The arguments on all sides are understandable in the context of what is now a total breakdown of trust between NATO and Russia and a lack of confidence among some allies within NATO. Ultimately, however, they are not persuasive.

    The very existence of the recent U.S.-Chinese MOU validates a concern over the risks that are run when the military forces of states that are not allies come into close proximity with one another. That agreement makes clear the importance of having protocols and military procedures in place to manage events in real time rather than relying on agreements to refrain from certain kinds of activity in the first place. Although some military commanders seem less worried about such incidents, many more believe leaving the outcome of close military encounters to chance or the split-second decisions of individual pilots and other military personnel is unnecessarily dangerous.

    The more recent dialogue between Russia and the United States on the subject of “deconflicting” the roles of the U.S.-led coalition and Russian military forces deployed in and around Syria is another timely recognition of the need for and logic of a new multilateral instrument to manage the risks.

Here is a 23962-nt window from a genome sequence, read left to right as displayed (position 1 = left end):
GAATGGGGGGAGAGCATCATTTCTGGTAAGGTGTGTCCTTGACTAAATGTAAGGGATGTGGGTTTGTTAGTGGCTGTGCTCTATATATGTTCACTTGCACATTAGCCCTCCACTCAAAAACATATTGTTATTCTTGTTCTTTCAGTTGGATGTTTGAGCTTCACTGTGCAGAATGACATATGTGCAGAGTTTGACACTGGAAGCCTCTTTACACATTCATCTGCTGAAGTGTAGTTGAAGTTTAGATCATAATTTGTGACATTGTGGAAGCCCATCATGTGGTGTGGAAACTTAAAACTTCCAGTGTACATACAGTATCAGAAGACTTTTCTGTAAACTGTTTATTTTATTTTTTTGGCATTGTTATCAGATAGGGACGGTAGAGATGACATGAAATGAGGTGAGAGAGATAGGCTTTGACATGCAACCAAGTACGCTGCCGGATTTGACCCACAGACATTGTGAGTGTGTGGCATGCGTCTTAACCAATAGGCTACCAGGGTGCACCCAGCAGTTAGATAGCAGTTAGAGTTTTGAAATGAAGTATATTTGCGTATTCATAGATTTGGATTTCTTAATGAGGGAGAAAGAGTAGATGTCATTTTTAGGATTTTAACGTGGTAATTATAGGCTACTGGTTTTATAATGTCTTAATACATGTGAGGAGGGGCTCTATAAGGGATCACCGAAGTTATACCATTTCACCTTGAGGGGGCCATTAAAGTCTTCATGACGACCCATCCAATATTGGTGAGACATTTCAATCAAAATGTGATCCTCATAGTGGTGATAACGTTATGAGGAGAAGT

Although there has been some concern about the ultimate diplomatic consequence of negotiating such an instrument in Europe, the necessity of having the conversation with regard to Syria was realized almost immediately once it became clear that the Russian military presence in Syria was being increased and was changing in character and capability. To put it bluntly, it became evident to everyone that U.S. warplanes operating over Syria could be accidentally shot down by Russian air defense systems being deployed there, embedded U.S. special forces on the ground could be the victim of Russian air attacks, and Russian and U.S. military aircraft could be operating in an uncoordinated way in the same airspace. This overall situation and several instances of Russian warplanes entering Turkish airspace from Syria prompted NATO Secretary-General Jens Stoltenberg to tell a press conference on October 6 that “Russia must deconflict its military activities in Syria” and that “it’s unacceptable to violate the airspace of another country, and this is exactly what we were afraid of, that incidents, accidents may create dangerous situations.”9

    It is difficult to see why dialogue and the negotiation of more-formal arrangements makes strategic sense between China and the United States in the East and South China seas and why deconflicting makes sense in Syria, but neither apparently makes sense between NATO and Russia in Europe.